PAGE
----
Inform parents and the child of the decision

For an assessment order or a TCO of any duration, and a child protection order where the placement is less than seven days:

  • verbally provide placement information to parents
  • inform parents of the rationale for the decision and the option available to have the decision reviewed
  • tell the child what placement information has been, or will be, provided to their parents
  • inform the child of the reasons for the decision and the option available to have the decision reviewed.

For a child protection order where the placement is more than seven days (exceeds six nights), the decision about in whose care to place the child, or to withhold full or partial placement information from parents, is a reviewable decision. This includes when a child will have planned and ongoing respite with one carer that is cumulatively more than seven days for the duration of the current case plan review period.

The written notice to be provided about these decisions will be signed by the CSSC manager. In this circumstance:

  • verbally provide placement information to parents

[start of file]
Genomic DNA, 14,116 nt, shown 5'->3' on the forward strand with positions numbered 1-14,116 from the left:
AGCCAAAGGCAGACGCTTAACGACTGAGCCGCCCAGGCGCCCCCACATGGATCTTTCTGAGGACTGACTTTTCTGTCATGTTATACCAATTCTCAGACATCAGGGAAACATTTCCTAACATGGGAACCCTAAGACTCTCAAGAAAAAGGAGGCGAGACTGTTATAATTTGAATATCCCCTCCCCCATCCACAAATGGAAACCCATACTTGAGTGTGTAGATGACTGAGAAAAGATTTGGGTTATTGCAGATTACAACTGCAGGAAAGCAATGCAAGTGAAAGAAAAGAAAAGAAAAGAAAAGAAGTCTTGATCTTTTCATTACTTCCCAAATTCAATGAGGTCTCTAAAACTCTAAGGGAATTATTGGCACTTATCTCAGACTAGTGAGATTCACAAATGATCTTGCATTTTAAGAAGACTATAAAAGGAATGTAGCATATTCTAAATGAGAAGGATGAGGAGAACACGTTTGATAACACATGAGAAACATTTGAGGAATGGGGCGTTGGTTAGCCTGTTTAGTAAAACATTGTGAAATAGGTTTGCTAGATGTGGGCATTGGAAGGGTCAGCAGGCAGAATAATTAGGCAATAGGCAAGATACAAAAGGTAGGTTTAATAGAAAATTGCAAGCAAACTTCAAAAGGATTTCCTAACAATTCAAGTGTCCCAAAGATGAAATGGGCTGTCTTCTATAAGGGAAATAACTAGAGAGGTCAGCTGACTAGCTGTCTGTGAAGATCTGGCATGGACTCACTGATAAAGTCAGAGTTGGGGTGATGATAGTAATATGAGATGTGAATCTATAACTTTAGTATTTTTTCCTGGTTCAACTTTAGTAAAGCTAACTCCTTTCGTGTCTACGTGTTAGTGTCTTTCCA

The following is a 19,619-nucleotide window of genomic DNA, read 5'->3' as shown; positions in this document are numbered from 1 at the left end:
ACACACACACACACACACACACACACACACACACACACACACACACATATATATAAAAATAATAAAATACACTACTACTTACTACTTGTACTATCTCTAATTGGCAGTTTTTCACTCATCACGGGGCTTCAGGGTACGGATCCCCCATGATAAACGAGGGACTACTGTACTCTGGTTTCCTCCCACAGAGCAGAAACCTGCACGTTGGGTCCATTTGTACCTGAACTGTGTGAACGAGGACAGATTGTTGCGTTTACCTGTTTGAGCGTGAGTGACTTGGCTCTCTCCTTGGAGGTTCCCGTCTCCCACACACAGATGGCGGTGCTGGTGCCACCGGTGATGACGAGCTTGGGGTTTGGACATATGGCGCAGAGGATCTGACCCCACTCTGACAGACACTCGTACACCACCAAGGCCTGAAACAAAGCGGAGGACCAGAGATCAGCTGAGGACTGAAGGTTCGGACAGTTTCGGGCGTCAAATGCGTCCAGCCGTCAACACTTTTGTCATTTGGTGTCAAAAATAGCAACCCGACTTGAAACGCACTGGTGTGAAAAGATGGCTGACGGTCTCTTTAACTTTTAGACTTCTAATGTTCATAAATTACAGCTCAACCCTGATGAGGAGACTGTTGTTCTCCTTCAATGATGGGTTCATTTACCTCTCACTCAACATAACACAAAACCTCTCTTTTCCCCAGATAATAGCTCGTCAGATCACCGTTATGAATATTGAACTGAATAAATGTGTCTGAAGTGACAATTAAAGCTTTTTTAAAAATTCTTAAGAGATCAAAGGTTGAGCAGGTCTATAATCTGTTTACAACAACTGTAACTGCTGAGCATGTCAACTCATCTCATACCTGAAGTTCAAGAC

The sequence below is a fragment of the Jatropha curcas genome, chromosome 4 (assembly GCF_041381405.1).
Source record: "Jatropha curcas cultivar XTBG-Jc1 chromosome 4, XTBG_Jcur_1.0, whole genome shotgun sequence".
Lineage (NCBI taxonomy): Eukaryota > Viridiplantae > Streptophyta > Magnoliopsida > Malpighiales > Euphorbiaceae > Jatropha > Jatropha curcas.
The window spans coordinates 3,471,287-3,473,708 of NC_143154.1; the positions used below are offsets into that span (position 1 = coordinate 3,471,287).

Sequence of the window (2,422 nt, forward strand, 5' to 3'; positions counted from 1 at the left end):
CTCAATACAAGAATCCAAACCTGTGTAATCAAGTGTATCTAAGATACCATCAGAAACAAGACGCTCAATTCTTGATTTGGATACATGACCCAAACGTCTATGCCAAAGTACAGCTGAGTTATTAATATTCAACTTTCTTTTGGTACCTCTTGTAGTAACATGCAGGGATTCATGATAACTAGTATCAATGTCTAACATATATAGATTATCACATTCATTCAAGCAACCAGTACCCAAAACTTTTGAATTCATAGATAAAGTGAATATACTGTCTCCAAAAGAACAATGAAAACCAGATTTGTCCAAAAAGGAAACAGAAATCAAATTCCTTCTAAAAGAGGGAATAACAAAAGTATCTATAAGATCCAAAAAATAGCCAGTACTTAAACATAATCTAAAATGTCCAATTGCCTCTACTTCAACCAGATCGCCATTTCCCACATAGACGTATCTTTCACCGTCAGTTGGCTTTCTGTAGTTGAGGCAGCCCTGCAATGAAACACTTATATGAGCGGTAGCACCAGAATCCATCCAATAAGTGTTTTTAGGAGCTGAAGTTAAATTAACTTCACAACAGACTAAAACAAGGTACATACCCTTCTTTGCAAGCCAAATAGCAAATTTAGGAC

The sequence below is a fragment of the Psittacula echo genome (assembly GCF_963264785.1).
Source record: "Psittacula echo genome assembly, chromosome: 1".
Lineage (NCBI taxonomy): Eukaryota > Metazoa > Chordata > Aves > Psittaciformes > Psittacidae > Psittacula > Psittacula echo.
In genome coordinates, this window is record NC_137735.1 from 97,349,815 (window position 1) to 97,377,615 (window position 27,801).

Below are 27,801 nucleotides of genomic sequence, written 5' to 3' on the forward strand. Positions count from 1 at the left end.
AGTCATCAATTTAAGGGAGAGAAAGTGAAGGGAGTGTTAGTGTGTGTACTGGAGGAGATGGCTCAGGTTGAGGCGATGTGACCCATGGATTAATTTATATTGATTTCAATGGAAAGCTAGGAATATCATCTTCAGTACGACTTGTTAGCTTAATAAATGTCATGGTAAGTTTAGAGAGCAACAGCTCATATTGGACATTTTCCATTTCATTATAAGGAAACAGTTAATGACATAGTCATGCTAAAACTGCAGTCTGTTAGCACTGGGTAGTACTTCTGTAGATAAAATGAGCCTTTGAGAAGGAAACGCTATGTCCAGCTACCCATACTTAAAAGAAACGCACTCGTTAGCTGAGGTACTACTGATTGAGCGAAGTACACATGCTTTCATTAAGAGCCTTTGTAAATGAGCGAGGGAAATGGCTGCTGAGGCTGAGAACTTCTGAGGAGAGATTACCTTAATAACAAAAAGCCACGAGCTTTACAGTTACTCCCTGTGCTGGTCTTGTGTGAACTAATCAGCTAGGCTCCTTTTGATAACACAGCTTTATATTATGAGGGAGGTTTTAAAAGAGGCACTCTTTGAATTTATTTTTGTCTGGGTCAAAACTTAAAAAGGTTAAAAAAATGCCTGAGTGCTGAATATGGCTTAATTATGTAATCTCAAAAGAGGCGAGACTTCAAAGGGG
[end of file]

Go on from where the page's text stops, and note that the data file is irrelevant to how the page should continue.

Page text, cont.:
• inform parents of the rationale for the decision and options available to have the decision reviewed by Child Safety or QCAT
  • provide written notice of the decision to the parents (see below)
  • where age and developmentally appropriate:
  • tell the child what placement information has been, or will be, provided to their parents
  • inform the child of the rationale for the decision and options available to have the decision reviewed by Child Safety or QCAT
  • provide written notice of the decision to the child.

When placement information is fully or partially withheld due to significant safety concerns, provide the parents with a general description of where and in whose care the child is placed, for example, with an approved carer or licensed care service in the Brisbane area.

The table below sets out the requirements for how information provision requirements are to be communicated to the child and family.

Type of placement / orderTell parents the decisionProvide written notice of the decision to parentsTell the child the decision*Provide written notice of the decision to the child*
Care agreement
Assessment care agreement
Child protection care agreement
Yes No Yes No
Assessment order
TAO
CAO
Yes No Yes No
TCO Yes No Yes No
Child protection order – where placement is for 6 nights or less Yes No Yes No